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Board of Elections head voted out after years of problems



The city Board of Elections voted out its executive director George Gonzalez yesterday after years of scandals involving late poll openings, privacy violations, broken voting machines and other problems.

“It’s an agency run amok,” said Mayor Michael Bloomberg at a press conference. The problems “aren’t limited to any one person … there is a total lack of … accountability for how the Board functions because this is the remnants of Tammany Hall.”

The mayor urged lawmakers to reform the Board “so the people running elections are hired based on merit instead of political connections.”

Good government groups also demanded that the Board – comprised of five Republicans and five Democrats, one from each borough – depart from the usual patronage appointments and conduct a national search for a non-partisan replacement with a background in electoral administration.

Gene Russianoff, senior attorney for NYPIRG, agreed that the Board should “pick someone who is not a party functionary,” with a clear commitment to transparency in all operations.

The Board, which declined to make Gonzalez available for comment, issued a statement naming his interim replacements “to ensure a smooth general election.” Six board members voted in favor of ousting Gonzalez and four abstained, the statement said.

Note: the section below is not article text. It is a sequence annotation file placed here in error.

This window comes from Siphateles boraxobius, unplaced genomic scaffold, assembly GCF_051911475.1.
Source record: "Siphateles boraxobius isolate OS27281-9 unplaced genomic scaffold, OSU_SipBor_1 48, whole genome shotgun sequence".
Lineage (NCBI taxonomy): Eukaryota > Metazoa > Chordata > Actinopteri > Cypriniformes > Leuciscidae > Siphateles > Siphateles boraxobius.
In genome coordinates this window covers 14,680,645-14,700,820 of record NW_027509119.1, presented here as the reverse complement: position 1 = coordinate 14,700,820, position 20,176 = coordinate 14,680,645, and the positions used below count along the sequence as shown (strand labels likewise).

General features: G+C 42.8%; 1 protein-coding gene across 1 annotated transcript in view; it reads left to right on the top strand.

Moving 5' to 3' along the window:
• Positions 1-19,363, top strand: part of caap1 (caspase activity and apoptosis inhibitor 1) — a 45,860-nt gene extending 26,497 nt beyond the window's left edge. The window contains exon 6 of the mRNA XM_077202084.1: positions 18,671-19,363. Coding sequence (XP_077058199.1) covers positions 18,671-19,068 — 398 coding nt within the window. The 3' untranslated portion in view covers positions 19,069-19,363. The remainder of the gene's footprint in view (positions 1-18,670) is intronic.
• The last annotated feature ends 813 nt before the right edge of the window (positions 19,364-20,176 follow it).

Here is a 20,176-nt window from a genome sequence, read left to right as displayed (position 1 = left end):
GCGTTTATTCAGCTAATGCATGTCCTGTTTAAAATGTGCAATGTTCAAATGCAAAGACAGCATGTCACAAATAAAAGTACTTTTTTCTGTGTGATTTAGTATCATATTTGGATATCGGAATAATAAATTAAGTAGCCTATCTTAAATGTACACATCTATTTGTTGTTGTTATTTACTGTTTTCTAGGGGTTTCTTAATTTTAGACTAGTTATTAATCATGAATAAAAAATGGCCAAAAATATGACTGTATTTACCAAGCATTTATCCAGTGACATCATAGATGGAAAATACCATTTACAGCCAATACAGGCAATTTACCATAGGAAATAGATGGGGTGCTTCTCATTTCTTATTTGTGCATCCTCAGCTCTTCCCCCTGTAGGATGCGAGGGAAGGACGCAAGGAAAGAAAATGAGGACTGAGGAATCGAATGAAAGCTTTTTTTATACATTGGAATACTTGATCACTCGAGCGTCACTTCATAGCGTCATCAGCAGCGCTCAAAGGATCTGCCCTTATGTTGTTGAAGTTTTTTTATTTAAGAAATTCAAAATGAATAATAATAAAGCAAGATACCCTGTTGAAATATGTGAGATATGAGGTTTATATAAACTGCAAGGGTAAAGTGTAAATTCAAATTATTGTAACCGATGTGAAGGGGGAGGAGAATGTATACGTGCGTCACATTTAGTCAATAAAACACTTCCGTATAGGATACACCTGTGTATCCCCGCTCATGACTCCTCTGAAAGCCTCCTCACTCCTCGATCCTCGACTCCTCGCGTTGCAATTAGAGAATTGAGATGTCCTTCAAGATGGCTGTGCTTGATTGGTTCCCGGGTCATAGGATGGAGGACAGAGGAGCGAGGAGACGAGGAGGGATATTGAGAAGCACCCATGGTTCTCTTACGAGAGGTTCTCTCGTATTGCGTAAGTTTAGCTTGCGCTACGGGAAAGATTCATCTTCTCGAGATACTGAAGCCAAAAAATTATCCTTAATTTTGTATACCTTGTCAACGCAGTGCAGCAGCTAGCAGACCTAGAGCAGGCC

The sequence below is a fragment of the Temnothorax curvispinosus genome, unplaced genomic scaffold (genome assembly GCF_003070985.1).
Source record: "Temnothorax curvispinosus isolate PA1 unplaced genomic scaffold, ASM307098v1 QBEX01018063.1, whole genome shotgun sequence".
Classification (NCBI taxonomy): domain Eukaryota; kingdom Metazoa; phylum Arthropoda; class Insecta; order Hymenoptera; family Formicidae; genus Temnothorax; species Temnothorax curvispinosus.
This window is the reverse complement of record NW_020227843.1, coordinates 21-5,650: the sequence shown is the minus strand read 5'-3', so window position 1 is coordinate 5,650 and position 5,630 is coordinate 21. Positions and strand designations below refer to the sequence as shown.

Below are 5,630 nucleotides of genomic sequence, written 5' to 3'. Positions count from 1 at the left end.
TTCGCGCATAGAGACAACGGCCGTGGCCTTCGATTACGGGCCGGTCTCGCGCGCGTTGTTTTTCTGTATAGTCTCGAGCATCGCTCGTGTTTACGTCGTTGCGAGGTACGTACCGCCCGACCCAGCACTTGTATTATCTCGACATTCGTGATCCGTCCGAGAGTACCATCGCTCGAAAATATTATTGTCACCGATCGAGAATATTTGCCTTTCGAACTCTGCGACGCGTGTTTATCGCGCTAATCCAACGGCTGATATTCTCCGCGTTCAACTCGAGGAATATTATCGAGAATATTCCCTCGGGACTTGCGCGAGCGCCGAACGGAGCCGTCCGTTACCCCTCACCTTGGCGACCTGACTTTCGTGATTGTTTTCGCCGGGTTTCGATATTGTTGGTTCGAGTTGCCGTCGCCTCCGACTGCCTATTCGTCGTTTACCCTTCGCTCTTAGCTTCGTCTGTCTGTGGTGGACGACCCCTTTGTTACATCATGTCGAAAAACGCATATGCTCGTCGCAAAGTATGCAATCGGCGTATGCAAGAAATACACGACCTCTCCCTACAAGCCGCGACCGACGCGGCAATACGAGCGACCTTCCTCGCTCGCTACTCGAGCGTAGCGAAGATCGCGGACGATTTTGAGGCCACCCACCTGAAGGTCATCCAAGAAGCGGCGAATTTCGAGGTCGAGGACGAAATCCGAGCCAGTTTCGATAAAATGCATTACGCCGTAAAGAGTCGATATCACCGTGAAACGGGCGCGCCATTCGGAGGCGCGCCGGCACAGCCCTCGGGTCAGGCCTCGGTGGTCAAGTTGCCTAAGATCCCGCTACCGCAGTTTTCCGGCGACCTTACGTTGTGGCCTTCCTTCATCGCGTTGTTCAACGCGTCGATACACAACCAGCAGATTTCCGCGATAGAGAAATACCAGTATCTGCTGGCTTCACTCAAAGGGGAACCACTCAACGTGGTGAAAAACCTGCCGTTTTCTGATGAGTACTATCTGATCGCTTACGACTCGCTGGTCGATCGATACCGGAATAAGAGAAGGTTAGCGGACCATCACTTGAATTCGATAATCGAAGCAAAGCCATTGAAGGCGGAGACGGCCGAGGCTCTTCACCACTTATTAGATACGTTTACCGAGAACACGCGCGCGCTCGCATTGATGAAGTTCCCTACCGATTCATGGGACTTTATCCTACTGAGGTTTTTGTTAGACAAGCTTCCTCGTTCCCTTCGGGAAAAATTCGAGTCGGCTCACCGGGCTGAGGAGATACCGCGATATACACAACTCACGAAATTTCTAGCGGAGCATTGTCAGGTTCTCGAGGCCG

Pamela Perkins, a BOE administrator and wife of Democratic state senator Bill Perkins, and Dawn Sandow, former aide to Republican State Sen. Guy Velella and an ex-deputy chief of the Bronx BOE, will share the executive director position until a permanent replacement is found.

Firing Gonzalez – who has worked for the Board for 22 years in many capacities, but has held his current $172,753-a-year post since August – is no panacea for election horrors in NYC, experts said.

“The problems are much more systemic than any one individual,” said Larry Norden, senior counsel for The Brennan Center.

Reform legislation “would pass in the twinkling of an eye if the voters were presented with it,” said Susan Lerner, Common Cause. “Getting it through the Legislature is the problem.”

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